Hijacking and theft gang hit north coast

2010-05-08 00:00

A HIJACKING and theft syndicate on the KwaZulu-Natal north coast is targeting luxury vehicles that are believed to be destined for Mozambique.

Luxury models such as BMWs, Mercedes-Benzes and Jeeps are just some of the vehicles that have been taken in 80% of all hijackings and thefts in the past two weeks.

This is according to local security company Reaction Unit SA, which believes that a new syndicate is operating on the north coast targeting luxury vehicles, some of which have been valued in the millions.

In one incident, a BMW and a Mercedes-Benz were stolen during an armed robbery in Phoenix. The suspects also demanded the keys to a Toyota Fortuner.

In separate incidents, two BMWs and Mercedes-Benzes were hijacked in Riyadh and Brindhaven in Verulam.

A Jeep Grand Laredo was also hijacked by armed suspects and recovered by Reaction Unit SA on the second floor undercover parking area of Gateway shopping centre.

Reaction Unit SA director Prem Balaram said other vehicles that are also stolen on a daily basis include VW Polo Playas, the Toyota Tazz, Mazdas and Isuzu bakkies.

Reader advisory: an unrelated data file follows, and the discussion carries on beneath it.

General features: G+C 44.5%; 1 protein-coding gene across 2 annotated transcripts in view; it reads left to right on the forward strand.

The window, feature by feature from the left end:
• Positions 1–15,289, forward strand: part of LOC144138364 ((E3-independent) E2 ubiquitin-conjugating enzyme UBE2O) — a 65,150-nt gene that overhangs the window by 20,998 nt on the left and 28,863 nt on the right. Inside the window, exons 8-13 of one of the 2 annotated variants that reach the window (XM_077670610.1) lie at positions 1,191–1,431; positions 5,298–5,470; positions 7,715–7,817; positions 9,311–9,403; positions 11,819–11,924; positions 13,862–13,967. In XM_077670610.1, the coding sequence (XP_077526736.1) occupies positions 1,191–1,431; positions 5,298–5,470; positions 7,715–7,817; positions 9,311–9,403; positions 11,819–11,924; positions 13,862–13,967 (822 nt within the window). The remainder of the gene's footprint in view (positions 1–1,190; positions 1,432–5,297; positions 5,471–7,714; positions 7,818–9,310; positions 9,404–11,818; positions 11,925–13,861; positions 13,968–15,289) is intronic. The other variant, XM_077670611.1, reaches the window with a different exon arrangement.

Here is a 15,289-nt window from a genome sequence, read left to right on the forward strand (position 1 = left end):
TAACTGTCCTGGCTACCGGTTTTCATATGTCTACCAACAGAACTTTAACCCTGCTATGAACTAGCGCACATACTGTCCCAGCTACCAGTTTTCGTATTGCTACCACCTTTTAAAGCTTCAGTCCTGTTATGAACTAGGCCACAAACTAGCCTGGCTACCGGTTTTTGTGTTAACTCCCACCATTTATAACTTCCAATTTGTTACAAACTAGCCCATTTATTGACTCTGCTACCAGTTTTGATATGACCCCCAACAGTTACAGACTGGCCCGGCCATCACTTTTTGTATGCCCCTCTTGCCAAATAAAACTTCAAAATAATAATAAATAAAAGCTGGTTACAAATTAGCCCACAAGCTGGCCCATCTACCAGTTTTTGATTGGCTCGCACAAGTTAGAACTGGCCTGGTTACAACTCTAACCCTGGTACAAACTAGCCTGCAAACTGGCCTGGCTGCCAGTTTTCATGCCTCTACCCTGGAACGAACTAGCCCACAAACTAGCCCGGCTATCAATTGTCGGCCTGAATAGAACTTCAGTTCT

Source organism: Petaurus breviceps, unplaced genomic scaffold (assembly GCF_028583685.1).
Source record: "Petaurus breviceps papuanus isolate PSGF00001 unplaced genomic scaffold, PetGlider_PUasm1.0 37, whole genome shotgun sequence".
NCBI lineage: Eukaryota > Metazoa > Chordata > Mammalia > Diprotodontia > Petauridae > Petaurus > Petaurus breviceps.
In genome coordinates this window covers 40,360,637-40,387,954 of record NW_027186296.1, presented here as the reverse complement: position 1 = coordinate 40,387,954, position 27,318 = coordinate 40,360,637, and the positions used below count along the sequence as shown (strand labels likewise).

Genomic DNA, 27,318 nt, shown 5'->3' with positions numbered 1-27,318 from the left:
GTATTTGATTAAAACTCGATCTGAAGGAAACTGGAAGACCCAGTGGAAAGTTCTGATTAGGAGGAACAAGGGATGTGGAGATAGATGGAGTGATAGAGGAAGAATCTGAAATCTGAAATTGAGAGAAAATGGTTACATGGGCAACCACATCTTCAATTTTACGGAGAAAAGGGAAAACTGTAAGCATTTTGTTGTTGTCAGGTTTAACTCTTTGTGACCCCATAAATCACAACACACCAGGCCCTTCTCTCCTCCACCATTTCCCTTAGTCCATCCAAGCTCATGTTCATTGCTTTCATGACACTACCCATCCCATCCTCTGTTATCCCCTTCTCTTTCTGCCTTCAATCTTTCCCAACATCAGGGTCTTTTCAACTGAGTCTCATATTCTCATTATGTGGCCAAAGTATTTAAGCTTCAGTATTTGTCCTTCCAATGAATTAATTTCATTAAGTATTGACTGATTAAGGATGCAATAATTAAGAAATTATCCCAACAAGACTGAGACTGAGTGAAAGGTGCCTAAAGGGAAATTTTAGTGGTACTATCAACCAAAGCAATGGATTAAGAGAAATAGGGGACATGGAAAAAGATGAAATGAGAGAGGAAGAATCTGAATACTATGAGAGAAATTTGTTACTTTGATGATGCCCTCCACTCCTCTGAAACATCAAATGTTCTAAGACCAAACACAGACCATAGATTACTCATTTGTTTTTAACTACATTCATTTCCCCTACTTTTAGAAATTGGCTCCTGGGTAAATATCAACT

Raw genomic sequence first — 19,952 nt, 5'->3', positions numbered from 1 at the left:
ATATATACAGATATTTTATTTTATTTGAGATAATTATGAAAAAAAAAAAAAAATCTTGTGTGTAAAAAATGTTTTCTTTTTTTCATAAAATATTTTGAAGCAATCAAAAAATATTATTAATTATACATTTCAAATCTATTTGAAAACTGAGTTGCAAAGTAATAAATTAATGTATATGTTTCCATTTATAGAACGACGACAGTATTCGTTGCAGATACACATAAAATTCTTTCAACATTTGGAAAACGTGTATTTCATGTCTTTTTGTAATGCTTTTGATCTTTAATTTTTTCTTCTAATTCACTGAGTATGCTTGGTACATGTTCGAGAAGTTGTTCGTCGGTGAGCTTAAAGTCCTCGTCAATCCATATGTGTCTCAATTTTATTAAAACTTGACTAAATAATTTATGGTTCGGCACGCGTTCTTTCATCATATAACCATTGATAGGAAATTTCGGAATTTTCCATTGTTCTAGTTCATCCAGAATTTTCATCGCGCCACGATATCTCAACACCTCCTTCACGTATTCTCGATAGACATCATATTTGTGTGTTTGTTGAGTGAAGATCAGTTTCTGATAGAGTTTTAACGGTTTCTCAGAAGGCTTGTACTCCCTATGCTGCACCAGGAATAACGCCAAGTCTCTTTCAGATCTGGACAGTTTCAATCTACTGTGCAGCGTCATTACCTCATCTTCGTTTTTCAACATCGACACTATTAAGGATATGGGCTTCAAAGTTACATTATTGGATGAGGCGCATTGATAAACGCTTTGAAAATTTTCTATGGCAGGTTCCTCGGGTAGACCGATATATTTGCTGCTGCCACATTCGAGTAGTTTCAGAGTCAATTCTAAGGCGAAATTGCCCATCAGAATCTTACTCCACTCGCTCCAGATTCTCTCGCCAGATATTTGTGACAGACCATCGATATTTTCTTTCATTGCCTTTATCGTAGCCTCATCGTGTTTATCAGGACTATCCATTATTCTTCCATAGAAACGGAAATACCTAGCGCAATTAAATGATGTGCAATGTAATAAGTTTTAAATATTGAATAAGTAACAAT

Balaram said that a suspect whom they had arrested told them that hijackers are paid between R3 000 and R8 000 for each Polo they supply.

Some of the vehicles, fitted with tracking devices, have been found near the Mozambican border, while others have been recovered in areas like KwaMashu township and Overport in Durban. “These suspects are only looking for high-powered, expensive vehicles. Some of these vehicles were hijacked on the day they were bought. They do not have numbers plates, which makes them difficult to track,” he said.

Balaram said victims told him that they were followed after filling up with petrol at garages.

“The suspects are from a well-organised syndicate. They know what vehicles they are looking for. They are also familiar with the vehicles as some are very difficult to drive,” he said.

Balaram said that the hijacking of vehicles at weddings and prayer events is also common. “The suspects ask the victim for their keys. They monitor who is driving the vehicle they want and approach them,” he said.

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